Atlanta’s studios and creative firms include prominently placed Georgia State alumni, and so in addition to the Atlanta Campus’ downtown location, students in arts and media programs are in proximity to career-launching resources and networks.
Arts and media jobs don’t always require a specific educational credential, because hiring decisions are dominated by a review of your experience and artistic portfolio. CMII will connect students to artistic creation and the creative economy.
- From the start of your degree affiliation with CMII, we will strategize with you so you can build an impressive record of achievement that will give you an edge in competitive markets.
- Our programs will connect you to the business of media making, so you will know how to protect and build your artistic intellectual property and acquire confidence as you navigate the world of trademarks and gig contracts.
Here are steps you can take to enhance your career readiness while a Georgia State student:
- Build an internship into your degree program.
- Take advantage of free and open workshops to build your artistic and technical competencies.
- Build an artistic portfolio showcasing your talent and experience.
The prospects for careers connecting to virtual and augmented reality technologies seem bright, given the popularity of new headset technologies and platforms enabling any mobile device to power a virtual reality (VR) experience. Many technology companies are heavily invested in its success, including Google, Samsung and Facebook. A recent study by the market researchers at IDC predicts consumer spending on VR and augmented reality (AR) products and services will reach $11 billion in 2017 and eventually reach $215 billion by 2021. The highest growth is predicted to occur in the United States. The technology is growing in sophistication, and VR innovators promise soon to deliver experiences that are truly interactive, such as in games where multiple players live in the same virtual space and see it from different perspectives.
Factors to consider as you explore career options connected to VR technologies.
- The problems to be addressed in VR may be challenges you can tackle. A hunger for more engaging VR experiences and technological issues with optics, sensors and displays are likely to be fixed by well educated and technically sophisticated graduates.
- To train in VR technologies, whether or not a job at a VR company is waiting, is to prepare for a wide range of growing career paths. VR content creation is often done on game software platforms and the skills one acquires to put together immersive experiences overlap with the skills sought in related fields, including game design, animation, interactive and social media development, visual effects and traditional film and television work.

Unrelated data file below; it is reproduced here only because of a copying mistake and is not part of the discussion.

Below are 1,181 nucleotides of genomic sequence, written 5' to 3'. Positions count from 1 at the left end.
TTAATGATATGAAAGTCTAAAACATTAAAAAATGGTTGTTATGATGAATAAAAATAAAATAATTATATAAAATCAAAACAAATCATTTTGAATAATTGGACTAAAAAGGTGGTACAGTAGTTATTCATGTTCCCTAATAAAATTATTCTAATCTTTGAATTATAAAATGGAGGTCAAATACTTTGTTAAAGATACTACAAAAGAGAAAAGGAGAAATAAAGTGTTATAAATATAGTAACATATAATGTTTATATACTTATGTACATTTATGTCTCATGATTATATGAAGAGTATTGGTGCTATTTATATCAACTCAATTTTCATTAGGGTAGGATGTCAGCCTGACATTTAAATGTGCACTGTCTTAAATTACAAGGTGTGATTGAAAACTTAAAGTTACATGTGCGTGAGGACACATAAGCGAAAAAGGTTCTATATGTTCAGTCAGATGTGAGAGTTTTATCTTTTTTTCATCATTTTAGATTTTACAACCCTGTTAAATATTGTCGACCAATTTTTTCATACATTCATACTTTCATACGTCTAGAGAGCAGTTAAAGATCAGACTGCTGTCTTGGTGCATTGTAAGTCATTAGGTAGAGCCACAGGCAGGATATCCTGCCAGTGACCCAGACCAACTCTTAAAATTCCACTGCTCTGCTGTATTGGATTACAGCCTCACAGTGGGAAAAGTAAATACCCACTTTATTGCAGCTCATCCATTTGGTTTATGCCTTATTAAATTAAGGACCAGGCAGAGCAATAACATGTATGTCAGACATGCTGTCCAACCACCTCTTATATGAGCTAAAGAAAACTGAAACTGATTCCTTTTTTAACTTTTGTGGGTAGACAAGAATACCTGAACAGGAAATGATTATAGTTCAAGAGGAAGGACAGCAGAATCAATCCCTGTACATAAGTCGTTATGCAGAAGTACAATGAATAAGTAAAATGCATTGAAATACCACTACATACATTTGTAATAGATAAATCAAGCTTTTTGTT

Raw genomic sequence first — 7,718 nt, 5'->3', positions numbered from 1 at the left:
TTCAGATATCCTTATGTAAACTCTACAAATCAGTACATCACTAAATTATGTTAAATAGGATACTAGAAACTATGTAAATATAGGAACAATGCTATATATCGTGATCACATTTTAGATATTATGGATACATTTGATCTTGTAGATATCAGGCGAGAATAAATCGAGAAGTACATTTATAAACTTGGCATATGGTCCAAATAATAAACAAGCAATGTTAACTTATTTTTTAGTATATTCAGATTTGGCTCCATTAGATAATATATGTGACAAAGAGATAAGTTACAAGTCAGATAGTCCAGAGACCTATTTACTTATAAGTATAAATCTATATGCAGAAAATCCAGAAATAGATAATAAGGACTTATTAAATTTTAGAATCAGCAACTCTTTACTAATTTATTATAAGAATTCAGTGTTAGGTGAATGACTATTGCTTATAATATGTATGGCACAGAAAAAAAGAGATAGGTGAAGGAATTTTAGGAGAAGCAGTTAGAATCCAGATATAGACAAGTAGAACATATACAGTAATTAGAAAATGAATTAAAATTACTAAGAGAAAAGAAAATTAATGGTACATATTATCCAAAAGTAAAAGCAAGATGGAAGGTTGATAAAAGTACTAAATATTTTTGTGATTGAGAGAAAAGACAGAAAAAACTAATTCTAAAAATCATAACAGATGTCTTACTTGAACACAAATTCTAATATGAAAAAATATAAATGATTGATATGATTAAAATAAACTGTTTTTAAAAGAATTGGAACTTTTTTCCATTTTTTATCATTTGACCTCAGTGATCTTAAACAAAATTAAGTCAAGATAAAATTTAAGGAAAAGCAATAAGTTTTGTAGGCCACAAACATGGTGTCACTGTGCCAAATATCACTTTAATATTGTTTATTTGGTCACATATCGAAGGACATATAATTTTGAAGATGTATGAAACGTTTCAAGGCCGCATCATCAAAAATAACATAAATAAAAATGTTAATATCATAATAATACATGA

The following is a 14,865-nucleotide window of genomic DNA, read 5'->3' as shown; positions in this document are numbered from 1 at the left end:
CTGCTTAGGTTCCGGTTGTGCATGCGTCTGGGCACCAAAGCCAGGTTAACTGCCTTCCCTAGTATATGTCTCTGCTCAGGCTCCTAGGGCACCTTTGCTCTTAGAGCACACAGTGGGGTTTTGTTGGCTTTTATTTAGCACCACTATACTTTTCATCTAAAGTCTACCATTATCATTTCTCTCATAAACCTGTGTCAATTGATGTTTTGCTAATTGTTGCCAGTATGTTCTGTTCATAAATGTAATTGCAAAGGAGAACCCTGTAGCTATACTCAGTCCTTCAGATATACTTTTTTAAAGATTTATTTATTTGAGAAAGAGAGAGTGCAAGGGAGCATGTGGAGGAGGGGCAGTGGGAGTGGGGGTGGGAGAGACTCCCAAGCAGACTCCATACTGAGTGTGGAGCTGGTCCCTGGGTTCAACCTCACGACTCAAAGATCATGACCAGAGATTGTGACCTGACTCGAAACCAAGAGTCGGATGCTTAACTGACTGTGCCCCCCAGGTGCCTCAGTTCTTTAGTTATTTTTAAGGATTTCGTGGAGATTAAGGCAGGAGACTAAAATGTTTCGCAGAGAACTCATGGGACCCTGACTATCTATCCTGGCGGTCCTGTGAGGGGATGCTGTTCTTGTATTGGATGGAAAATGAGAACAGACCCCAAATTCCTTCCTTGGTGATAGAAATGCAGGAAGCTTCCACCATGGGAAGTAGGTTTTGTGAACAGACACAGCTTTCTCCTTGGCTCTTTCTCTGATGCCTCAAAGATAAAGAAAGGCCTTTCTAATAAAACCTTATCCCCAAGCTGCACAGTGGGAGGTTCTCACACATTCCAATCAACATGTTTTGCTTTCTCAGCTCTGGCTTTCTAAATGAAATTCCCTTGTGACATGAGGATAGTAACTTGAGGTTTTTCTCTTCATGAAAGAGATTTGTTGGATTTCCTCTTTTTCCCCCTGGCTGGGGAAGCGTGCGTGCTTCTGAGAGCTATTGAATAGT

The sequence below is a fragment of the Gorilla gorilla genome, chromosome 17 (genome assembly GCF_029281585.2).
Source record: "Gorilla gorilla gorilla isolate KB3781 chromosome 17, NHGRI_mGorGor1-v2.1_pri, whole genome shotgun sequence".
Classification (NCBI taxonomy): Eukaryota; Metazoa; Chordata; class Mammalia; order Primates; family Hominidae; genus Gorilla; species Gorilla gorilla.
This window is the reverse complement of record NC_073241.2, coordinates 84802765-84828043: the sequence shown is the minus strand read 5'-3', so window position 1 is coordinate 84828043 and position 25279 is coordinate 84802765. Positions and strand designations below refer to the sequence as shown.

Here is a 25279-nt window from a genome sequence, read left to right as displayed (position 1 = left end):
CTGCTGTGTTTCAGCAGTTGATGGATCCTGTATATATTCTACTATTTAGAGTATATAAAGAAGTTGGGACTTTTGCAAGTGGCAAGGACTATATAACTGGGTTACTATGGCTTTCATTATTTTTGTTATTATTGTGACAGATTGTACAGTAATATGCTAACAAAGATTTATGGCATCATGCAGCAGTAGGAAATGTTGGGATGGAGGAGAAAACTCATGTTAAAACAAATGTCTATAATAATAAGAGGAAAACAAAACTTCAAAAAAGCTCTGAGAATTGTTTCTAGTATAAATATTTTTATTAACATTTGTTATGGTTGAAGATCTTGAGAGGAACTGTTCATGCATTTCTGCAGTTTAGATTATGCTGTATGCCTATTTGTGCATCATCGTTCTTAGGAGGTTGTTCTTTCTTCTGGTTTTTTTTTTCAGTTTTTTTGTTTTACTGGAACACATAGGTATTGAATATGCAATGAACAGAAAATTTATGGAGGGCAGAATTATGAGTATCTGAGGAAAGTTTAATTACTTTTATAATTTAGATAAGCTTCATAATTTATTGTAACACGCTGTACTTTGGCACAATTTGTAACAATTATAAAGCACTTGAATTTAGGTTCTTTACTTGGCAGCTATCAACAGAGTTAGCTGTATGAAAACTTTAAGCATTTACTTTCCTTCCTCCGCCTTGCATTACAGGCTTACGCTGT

Georgia State students can connect to the film and TV production industry in many ways. Some students find ways to work as extras on set. It’s not especially helpful as career training, but the experience is interesting and a useful introduction to the realities of work on a sound stage. The film production sequence in the film major (which is coordinated not by CMII but by the School of Film, Media, and Theatre in the College of the Arts) provides pathways for students interested in developing skills in production (including lighting design and digital editing) or their interest in genres that include documentary film. And the journalism major, coordinated by the Department of Communication in the College of Arts and Sciences, offers a production-centered collaboration with Georgia Public Broadcasting.
A limited number of Georgia State students connect each year with the training programs of the Georgia Film Academy (a CMII-sponsored workforce study helped persuade state legislators to start the academy). The Georgia State major in film is the oldest and largest in the University System of Georgia. Georgia State alums work in nearly every regional studio.
CMII supplements these by offering advanced technology training experiences.
- VR production pipeline, game design and programming and coming classes in aerial and drone photography help students deepen their skills and strengthen their portfolio.
- Workshops and panel discussions connect students to the industry.
- Events the institute sponsors or co-sponsors with the Rialto Center for the Arts, the School of Film, Media and Theatre, Cinefest and student organizations put Georgia State students into contact with the region’s industry mentors.